“They are offering tetanus shots to residents who request them, and distributing hygiene kits with shampoo, deodorant, pads and wipes,” added Akin Hacioglu, a doctor at the clinic.
The World Health Organization monitors the population for waterborne diseases like cholera and typhoid, as well as seasonal influenza and COVID-19.
Rescuers Race Against the Clock
After more than a week of searching, hopes that more living victims will be found amid the collapsed buildings are fading, but rescuers continue to pull out the final few survivors.
Abdulbaki Yeninar, 21, and his brother Muhammed Enes Yeninar, 17, spent about 200 hours under rubble in the city of Kahramanmaras before they were extracted Tuesday. They told reporters they held on by eating protein powder, drinking their own urine, and swallowing gulps of air.
In the same city, teams dug a 16-foot tunnel through debris to rescue a woman, and to the south, a volunteer mining crew joined the efforts to save another.
With no homes to go back to, some survivors have joined the ranks of volunteers themselves.
In the past week, more than 35,000 Turkish search-and-rescue teams worked alongside thousands of international workers in the effort, according to Turkey’s emergency management agency.
Turkish President Recep Tayyip Erdoğan has called the earthquakes the “disaster of the century” and said in a statement that at least 13,000 people were being treated in hospitals.
The death toll is expected to rise even further in the coming weeks.
See what others are saying: (The New York Times) (Reuters) (Al Jazeera)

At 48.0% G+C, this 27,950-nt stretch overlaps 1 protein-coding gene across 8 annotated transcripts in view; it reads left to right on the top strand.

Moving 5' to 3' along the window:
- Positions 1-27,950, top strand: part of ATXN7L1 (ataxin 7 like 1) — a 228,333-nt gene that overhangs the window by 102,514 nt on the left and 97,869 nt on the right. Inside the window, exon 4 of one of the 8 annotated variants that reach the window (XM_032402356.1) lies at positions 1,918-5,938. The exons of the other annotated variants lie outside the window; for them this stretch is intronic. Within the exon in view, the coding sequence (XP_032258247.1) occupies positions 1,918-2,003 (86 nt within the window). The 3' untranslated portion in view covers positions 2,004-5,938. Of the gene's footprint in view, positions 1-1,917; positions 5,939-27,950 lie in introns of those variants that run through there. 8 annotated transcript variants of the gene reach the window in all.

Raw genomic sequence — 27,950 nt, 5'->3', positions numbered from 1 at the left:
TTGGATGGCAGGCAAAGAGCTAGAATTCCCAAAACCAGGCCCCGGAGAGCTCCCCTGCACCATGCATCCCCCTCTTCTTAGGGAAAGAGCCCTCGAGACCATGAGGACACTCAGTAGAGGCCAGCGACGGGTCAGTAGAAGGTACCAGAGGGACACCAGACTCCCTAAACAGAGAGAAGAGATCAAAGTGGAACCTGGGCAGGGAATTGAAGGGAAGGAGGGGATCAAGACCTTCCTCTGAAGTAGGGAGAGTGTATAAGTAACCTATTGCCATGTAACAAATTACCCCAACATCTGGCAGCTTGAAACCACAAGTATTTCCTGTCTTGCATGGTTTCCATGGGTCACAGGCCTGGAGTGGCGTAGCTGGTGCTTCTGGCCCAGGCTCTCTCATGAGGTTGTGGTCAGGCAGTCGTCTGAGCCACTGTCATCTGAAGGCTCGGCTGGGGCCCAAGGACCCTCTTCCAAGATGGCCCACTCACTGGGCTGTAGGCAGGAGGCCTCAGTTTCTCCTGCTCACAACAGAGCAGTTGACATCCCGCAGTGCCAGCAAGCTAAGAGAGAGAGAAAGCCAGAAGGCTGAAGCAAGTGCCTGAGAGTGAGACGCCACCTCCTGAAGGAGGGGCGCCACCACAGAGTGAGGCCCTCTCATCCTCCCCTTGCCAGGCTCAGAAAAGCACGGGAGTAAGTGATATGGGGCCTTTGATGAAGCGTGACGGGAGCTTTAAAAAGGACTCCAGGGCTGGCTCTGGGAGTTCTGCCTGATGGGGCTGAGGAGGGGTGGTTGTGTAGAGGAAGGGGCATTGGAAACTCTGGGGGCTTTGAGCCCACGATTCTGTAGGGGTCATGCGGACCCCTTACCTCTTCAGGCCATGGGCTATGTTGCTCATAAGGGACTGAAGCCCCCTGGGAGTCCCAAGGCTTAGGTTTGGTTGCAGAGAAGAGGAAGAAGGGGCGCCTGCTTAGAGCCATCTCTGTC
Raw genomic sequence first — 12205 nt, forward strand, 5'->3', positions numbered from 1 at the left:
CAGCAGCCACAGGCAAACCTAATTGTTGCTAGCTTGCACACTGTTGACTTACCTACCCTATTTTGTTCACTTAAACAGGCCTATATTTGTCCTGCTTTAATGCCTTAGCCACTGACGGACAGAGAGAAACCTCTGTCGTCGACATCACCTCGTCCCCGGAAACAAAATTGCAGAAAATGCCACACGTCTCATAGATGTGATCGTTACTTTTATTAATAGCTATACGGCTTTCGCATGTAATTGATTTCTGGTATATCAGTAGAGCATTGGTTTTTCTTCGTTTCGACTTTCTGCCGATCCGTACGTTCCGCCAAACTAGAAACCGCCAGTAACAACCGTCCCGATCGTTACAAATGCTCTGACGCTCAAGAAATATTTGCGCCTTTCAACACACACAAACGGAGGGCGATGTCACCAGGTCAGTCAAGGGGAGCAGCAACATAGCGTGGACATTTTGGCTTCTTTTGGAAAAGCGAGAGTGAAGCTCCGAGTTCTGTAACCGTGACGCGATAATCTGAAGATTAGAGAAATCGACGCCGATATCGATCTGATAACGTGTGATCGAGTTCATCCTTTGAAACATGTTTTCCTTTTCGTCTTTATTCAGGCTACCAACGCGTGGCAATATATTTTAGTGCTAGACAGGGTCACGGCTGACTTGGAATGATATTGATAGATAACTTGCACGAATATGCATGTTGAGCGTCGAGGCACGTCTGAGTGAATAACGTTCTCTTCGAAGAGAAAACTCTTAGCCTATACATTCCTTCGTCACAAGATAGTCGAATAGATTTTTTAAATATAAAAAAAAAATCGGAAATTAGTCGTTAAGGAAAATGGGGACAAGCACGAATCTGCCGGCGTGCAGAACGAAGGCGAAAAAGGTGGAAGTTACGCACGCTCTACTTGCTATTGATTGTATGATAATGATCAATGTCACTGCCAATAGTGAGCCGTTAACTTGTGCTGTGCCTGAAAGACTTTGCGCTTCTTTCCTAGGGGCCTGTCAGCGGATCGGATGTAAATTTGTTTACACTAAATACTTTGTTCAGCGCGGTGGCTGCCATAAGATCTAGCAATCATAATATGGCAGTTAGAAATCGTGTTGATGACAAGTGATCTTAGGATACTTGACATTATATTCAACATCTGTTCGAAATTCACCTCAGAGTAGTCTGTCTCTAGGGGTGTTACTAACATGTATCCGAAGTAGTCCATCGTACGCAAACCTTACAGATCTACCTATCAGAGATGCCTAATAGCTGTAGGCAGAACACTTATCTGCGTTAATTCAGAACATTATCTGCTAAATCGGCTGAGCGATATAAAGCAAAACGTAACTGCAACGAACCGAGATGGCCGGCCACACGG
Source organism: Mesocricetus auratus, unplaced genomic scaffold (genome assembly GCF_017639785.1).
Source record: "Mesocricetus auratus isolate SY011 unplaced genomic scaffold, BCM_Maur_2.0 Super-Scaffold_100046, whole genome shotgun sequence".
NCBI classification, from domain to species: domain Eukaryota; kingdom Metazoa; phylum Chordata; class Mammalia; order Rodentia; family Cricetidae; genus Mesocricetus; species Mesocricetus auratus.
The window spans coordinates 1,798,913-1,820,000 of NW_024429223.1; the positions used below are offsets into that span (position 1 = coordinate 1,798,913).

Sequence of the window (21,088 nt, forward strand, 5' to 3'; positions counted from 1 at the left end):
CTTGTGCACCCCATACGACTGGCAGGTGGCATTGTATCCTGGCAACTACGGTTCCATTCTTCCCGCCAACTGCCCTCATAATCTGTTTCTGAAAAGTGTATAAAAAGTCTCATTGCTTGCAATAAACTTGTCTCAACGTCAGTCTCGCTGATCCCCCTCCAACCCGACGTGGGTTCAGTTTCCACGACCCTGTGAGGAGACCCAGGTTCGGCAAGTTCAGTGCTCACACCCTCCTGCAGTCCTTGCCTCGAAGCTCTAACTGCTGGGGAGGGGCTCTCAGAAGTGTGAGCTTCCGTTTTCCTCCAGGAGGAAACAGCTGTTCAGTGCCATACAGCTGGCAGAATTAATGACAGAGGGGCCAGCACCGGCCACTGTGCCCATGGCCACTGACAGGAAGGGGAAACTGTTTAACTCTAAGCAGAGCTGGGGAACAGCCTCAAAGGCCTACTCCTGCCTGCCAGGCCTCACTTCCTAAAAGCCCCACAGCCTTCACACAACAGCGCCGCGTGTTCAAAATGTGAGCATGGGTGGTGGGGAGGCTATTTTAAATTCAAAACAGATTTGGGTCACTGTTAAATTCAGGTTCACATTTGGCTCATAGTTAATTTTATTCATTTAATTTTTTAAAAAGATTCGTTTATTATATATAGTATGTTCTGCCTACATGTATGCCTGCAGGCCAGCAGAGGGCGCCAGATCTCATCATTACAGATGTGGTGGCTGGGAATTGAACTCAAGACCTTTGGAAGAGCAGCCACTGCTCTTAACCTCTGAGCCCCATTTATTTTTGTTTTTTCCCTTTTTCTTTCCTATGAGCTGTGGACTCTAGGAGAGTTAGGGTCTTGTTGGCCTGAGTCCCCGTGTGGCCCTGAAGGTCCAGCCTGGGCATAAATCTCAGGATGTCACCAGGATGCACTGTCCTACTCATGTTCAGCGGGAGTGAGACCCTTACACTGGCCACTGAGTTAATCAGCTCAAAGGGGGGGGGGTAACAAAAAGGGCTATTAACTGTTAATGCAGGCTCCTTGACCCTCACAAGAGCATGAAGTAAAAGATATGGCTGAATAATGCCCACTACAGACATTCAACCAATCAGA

Scottish First Minister Nicola Sturgeon Resigns
“In my head and in my heart I know that time is now,” she said to reporters
Sturgeon Steps Down
Scotland’s First Minister Nicola Sturgeon announced her resignation on Wednesday.
Sturgeon has been Scotland’s longest-serving First Minister and she is also the first woman to ever hold the position. She has been in politics since 1999, leading the charge for Scotland’s independence from the United Kingdom. Sturgeon also guided the country through the COVID-19 pandemic.
Sturgeon made sure to mention that her decision was not in response to the latest round of political pressure she is facing after her recent controversies regarding gender reform. Rather, her reasons are rooted in her own personal struggle with whether she can continue to do the job well.
“To be clear, I am not expecting violins here. But I am a human being as well as a politician,” she said during a press conference on Wednesday. “My point is this – giving absolutely everything of yourself to this job is the only way to do it. The country deserves nothing less. But, in truth, that can only be done by anyone for so long.
“For me, it is now in danger of becoming too long,” Sturgeon continued. “A First Minister is never off-duty. Particularly in this day and age, there is virtually no privacy. Even ordinary stuff that most people take for granted like going for a coffee with friends or going for a walk on your own becomes very difficult.”
Sturgeon’s Political Future
Sturgeon’s approval ratings are reportedly the lowest they’ve been since she’s been in office. Regardless, many political figures in Scotland, as well as the U.K., have applauded her and her historic service as First Minister.
There are still several unknowns moving forward. There is still no confirmation on who will take over the position. However, Sturgeon did say that she will serve until someone else is elected.
The push for Scotland’s independence is hanging in limbo as well, and no one knows what it’ll look like without Sturgeon’s leadership. She did mention, however, that she does not intend to leave politics fully and will still fight for the cause as a lawmaker in Parliament.
Sturgeon said the support for Scottish independence needs to be solidified and grow.
“To achieve that we need to reach across the divide in Scottish politics,” she said. “And my judgment now is that this needs a new leader.”